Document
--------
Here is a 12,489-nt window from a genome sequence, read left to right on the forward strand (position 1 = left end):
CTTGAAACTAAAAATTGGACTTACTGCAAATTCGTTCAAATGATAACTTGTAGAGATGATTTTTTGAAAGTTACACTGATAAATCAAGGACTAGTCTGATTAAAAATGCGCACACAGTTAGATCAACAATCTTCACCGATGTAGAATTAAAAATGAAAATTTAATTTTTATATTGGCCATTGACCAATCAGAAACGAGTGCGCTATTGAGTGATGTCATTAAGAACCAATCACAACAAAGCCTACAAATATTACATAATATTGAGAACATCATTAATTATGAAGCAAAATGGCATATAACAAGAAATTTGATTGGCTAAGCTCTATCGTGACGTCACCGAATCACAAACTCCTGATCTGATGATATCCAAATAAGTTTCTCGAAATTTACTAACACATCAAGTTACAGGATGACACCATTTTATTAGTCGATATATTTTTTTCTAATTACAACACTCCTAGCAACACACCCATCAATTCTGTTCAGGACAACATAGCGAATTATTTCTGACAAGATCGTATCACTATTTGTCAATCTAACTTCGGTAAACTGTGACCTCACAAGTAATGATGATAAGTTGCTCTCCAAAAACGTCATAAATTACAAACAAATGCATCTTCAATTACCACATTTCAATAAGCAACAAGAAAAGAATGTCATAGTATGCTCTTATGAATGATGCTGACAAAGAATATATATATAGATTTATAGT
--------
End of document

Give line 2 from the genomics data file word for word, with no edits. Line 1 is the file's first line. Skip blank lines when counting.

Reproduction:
CTTGAAACTAAAAATTGGACTTACTGCAAATTCGTTCAAATGATAACTTGTAGAGATGATTTTTTGAAAGTTACACTGATAAATCAAGGACTAGTCTGATTAAAAATGCGCACACAGTTAGATCAACAATCTTCACCGATGTAGAATTAAAAATGAAAATTTAATTTTTATATTGGCCATTGACCAATCAGAAACGAGTGCGCTATTGAGTGATGTCATTAAGAACCAATCACAACAAAGCCTACAAATATTACATAATATTGAGAACATCATTAATTATGAAGCAAAATGGCATATAACAAGAAATTTGATTGGCTAAGCTCTATCGTGACGTCACCGAATCACAAACTCCTGATCTGATGATATCCAAATAAGTTTCTCGAAATTTACTAACACATCAAGTTACAGGATGACACCATTTTATTAGTCGATATATTTTTTTCTAATTACAACACTCCTAGCAACACACCCATCAATTCTGTTCAGGACAACATAGCGAATTATTTCTGACAAGATCGTATCACTATTTGTCAATCTAACTTCGGTAAACTGTGACCTCACAAGTAATGATGATAAGTTGCTCTCCAAAAACGTCATAAATTACAAACAAATGCATCTTCAATTACCACATTTCAATAAGCAACAAGAAAAGAATGTCATAGTATGCTCTTATGAATGATGCTGACAAAGAATATATATATAGATTTATAGT